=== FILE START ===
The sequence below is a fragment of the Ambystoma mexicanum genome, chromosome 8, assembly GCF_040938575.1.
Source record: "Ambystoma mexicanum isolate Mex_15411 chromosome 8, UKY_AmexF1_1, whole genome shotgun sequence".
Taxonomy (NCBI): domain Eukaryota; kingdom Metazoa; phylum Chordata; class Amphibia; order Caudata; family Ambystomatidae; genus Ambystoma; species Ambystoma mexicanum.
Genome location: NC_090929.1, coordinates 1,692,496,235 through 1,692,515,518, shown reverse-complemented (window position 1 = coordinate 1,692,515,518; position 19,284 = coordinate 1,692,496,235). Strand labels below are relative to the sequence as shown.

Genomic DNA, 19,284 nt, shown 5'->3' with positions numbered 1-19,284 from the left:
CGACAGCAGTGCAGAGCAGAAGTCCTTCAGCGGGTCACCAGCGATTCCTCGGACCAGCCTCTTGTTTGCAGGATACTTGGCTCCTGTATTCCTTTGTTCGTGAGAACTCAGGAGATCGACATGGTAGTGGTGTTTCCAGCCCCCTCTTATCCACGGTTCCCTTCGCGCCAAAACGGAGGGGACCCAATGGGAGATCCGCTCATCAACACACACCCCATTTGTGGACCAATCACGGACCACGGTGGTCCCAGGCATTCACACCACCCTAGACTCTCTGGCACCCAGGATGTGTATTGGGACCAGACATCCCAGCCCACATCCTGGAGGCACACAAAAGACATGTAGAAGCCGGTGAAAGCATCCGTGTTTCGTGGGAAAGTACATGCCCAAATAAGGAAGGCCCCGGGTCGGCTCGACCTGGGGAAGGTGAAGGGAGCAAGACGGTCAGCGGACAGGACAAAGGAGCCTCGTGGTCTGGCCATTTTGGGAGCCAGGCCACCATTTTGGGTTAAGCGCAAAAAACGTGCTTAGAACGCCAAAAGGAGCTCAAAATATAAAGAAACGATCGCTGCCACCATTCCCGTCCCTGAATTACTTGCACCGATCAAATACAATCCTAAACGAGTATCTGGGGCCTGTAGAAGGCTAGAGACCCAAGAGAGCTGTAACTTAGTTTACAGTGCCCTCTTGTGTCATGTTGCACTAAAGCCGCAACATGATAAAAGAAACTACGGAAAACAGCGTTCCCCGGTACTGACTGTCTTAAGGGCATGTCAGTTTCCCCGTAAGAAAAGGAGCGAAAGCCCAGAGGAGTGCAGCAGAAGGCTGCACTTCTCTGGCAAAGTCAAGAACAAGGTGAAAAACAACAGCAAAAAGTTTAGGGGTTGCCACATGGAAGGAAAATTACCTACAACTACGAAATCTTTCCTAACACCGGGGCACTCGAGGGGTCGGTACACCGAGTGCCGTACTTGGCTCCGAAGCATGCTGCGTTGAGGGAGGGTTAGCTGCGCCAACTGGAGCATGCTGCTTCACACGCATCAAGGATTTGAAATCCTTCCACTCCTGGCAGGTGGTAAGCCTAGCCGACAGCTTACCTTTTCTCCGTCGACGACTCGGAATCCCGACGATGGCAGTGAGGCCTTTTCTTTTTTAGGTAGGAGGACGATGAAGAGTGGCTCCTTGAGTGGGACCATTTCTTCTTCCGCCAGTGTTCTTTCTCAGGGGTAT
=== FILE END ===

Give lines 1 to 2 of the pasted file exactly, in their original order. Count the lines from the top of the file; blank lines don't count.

The sequence below is a fragment of the Ambystoma mexicanum genome, chromosome 8, assembly GCF_040938575.1.
Source record: "Ambystoma mexicanum isolate Mex_15411 chromosome 8, UKY_AmexF1_1, whole genome shotgun sequence".